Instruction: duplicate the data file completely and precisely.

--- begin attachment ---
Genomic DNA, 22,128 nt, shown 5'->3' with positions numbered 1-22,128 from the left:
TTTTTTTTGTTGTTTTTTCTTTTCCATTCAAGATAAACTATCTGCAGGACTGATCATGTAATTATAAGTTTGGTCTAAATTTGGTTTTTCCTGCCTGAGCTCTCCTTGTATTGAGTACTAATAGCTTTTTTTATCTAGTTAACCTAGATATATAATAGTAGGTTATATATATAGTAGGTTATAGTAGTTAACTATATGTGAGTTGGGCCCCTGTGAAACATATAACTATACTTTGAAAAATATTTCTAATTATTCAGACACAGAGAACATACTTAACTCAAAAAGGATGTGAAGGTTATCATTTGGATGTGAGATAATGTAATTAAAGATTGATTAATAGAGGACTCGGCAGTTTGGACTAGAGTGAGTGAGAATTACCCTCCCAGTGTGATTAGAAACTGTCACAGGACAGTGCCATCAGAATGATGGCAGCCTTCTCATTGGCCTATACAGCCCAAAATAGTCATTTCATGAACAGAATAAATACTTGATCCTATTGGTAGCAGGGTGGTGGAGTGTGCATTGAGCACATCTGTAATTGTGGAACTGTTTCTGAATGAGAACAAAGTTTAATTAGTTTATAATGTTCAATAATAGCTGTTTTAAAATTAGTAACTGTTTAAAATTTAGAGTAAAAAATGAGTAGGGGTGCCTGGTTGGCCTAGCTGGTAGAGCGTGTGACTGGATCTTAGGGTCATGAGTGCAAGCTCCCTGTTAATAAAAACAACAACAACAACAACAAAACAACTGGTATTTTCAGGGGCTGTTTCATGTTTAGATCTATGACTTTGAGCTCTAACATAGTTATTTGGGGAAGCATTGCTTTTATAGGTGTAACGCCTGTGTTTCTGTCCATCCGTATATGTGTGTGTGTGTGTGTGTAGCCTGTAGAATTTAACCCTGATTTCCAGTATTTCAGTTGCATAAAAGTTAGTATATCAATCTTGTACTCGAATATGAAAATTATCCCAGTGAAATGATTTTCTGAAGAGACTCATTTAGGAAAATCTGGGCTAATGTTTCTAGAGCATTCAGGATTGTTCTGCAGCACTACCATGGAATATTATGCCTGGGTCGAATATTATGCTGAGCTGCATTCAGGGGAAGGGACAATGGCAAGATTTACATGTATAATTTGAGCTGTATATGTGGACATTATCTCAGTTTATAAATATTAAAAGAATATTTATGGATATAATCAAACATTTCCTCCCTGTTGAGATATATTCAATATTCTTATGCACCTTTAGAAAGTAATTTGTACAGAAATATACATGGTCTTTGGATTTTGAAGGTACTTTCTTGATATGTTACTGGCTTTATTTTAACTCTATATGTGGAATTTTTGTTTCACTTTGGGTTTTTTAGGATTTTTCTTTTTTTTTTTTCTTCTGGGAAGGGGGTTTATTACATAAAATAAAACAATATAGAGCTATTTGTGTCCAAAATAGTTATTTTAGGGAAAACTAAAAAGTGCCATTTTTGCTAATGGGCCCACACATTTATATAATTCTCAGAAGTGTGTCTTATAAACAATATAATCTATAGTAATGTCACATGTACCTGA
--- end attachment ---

Genomic DNA, 22,128 nt, shown 5'->3' with positions numbered 1-22,128 from the left:
TTTTTTTTGTTGTTTTTTCTTTTCCATTCAAGATAAACTATCTGCAGGACTGATCATGTAATTATAAGTTTGGTCTAAATTTGGTTTTTCCTGCCTGAGCTCTCCTTGTATTGAGTACTAATAGCTTTTTTTATCTAGTTAACCTAGATATATAATAGTAGGTTATATATATAGTAGGTTATAGTAGTTAACTATATGTGAGTTGGGCCCCTGTGAAACATATAACTATACTTTGAAAAATATTTCTAATTATTCAGACACAGAGAACATACTTAACTCAAAAAGGATGTGAAGGTTATCATTTGGATGTGAGATAATGTAATTAAAGATTGATTAATAGAGGACTCGGCAGTTTGGACTAGAGTGAGTGAGAATTACCCTCCCAGTGTGATTAGAAACTGTCACAGGACAGTGCCATCAGAATGATGGCAGCCTTCTCATTGGCCTATACAGCCCAAAATAGTCATTTCATGAACAGAATAAATACTTGATCCTATTGGTAGCAGGGTGGTGGAGTGTGCATTGAGCACATCTGTAATTGTGGAACTGTTTCTGAATGAGAACAAAGTTTAATTAGTTTATAATGTTCAATAATAGCTGTTTTAAAATTAGTAACTGTTTAAAATTTAGAGTAAAAAATGAGTAGGGGTGCCTGGTTGGCCTAGCTGGTAGAGCGTGTGACTGGATCTTAGGGTCATGAGTGCAAGCTCCCTGTTAATAAAAACAACAACAACAACAACAAAACAACTGGTATTTTCAGGGGCTGTTTCATGTTTAGATCTATGACTTTGAGCTCTAACATAGTTATTTGGGGAAGCATTGCTTTTATAGGTGTAACGCCTGTGTTTCTGTCCATCCGTATATGTGTGTGTGTGTGTGTGTAGCCTGTAGAATTTAACCCTGATTTCCAGTATTTCAGTTGCATAAAAGTTAGTATATCAATCTTGTACTCGAATATGAAAATTATCCCAGTGAAATGATTTTCTGAAGAGACTCATTTAGGAAAATCTGGGCTAATGTTTCTAGAGCATTCAGGATTGTTCTGCAGCACTACCATGGAATATTATGCCTGGGTCGAATATTATGCTGAGCTGCATTCAGGGGAAGGGACAATGGCAAGATTTACATGTATAATTTGAGCTGTATATGTGGACATTATCTCAGTTTATAAATATTAAAAGAATATTTATGGATATAATCAAACATTTCCTCCCTGTTGAGATATATTCAATATTCTTATGCACCTTTAGAAAGTAATTTGTACAGAAATATACATGGTCTTTGGATTTTGAAGGTACTTTCTTGATATGTTACTGGCTTTATTTTAACTCTATATGTGGAATTTTTGTTTCACTTTGGGTTTTTTAGGATTTTTCTTTTTTTTTTTTCTTCTGGGAAGGGGGTTTATTACATAAAATAAAACAATATAGAGCTATTTGTGTCCAAAATAGTTATTTTAGGGAAAACTAAAAAGTGCCATTTTTGCTAATGGGCCCACACATTTATATAATTCTCAGAAGTGTGTCTTATAAACAATATAATCTATAGTAATGTCACATGTACCTGA